Blaine Gabbert shrugs when asked about the good fortune of actually having a Jaguars playbook in his possession.
The first-round draft choice from Missouri took advantage of a one-day, court-ordered window in the NFL's lockout of the players to visit with Jacksonville's coaching staff. He also was given the equivalent of a pro football bible, and immediately began studying the playbook, even if he couldn't put it to use on a field.
"It's great to have it and I've already gotten into it a lot," Gabbert said soon after going 10th overall in the draft. "But I don't have any teammates right now to run through the plays with."
With minicamps and offseason workouts normally occurring in early and mid-May, Gabbert and his fellow rookies are among the most obvious losers as the lockout heads toward a third month.
"If this goes into June," 2002 NFL MVP Rich Gannon said, "I've had coordinators tell me you could pretty much write off the first year for these rookies.
"The coaches want to install as much as they can in minicamps, see what the new players can retain, then have them come back for other minicamps and offseason workouts, so by the time they get to training camps, they have seen what they need to do a few times.
"If the first time they do any of that is in training camp, that's not going to get it done."
In federal court papers filed Monday, the league argued the situation would be even more damaging and chaotic if the lockout was lifted without a new collective bargaining agreement. NFL attorneys predicted the better-off teams would sign a disproportionate number of the best players, wrecking the league's competitive balance.
All this time off isn't doing much good, either.
Among the teams at the biggest disadvantage are those with new coaching staffs: the 49ers, Panthers and Broncos, although at least Denver's new head coach, John Fox, brings plenty of experience — and victories — from Carolina.
Jim Harbaugh has been coaching, quite successfully, at Stanford and now is in San Francisco, where he's barely gotten to know some of his players. Ron Rivera, a longtime defensive coordinator elsewhere, now is in Charlotte, taking over the NFL's worst team.
Both could use lengthy, in-depth discussions with their players, and long looks on the practice field at them.
"This is just a critical time, and the longer this goes on, the more it benefits teams like Green Bay and New England," said Gannon, who hosts a show on Sirius NFL Radio and also is an analyst for CBS. "Those teams with of continuity with the coaching staff and quarterback position and coordinators.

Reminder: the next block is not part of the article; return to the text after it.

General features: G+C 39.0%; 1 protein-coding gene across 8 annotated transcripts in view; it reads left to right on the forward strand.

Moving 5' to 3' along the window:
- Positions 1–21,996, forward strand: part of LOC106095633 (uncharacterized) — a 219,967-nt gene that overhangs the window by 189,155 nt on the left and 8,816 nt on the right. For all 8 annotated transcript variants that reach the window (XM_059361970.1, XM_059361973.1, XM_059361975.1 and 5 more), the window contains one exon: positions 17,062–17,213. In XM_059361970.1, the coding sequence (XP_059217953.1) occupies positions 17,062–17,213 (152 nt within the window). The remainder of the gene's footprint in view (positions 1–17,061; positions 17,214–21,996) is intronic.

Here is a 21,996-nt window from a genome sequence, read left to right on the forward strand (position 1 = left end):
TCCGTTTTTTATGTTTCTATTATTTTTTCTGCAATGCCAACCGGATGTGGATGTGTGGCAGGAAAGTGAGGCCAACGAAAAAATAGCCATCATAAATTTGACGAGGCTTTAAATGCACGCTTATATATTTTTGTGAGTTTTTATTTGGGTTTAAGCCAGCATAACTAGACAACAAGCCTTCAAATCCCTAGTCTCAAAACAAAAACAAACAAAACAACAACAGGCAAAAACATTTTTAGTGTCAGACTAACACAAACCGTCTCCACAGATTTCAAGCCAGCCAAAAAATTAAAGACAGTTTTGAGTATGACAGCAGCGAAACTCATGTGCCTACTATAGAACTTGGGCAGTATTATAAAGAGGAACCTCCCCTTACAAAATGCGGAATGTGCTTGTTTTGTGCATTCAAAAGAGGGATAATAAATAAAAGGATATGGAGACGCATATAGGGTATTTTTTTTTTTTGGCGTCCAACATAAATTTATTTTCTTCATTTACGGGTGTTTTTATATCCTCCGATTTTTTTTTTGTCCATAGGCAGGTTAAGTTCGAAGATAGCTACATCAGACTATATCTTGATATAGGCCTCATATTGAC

"But teams have to be sweating bullets. This is valuable time. Some of these young teams are going through so much change and they could be utilizing it and they are not allowed."
At least the Vikings (Leslie Frazier) and Cowboys (Jason Garrett) played a few games when their current coaches were serving in an interim capacity last season. Oakland's Hue Jackson was the team's offensive coordinator in 2010, and Mike Munchak has been with the Titans for 14 seasons. While Pat Shurmur is new in Cleveland, Browns president Mike Holmgren took over last year and knows his way around the West Coast offense Shurmur will install — whenever he gets the chance.
Some players have been doing their part to remain familiar with their team's systems, holding informal workouts away from club facilities. But without minicamps and OTAs, they can't emulate the pace of even an NFL practice.
They can only do so much.
"It's a good head start for guys," said Browns tight end Evan Moore, who joined several teammates in Austin, Texas, to work with quarterback Colt McCoy. "Who knows if we will have any kind of offseason at all? If we have to head to training camp, you need to have a good feel for the little things you need to know. And the coaches will appreciate it, too, that guys are prepared."
How prepared, though? Not nearly enough for a Gabbert to have a quick impact in Jacksonville. Or for top overall selection Cam Newton to move smoothly into Carolina's lineup. Or for Jake Locker in Tennessee, Christian Ponder in Minnesota, Andy Dalton in Cincinnati or Colin Kaepernick in San Francisco — all taken in the first 36 picks — to be much of a factor in 2011, Gannon says.
"You've got to say to yourself, these guys have got no chance this season," Gannon said. "I feel bad for Cam Newton, who has a lot to learn as it is, and he does not have the benefit of quarterbacks school or minicamps or OTAs or getting in with his offensive coordinator, Rob Chudzinski, and asking questions.
"It's a really bad environment for those guys. They're really losing in this thing."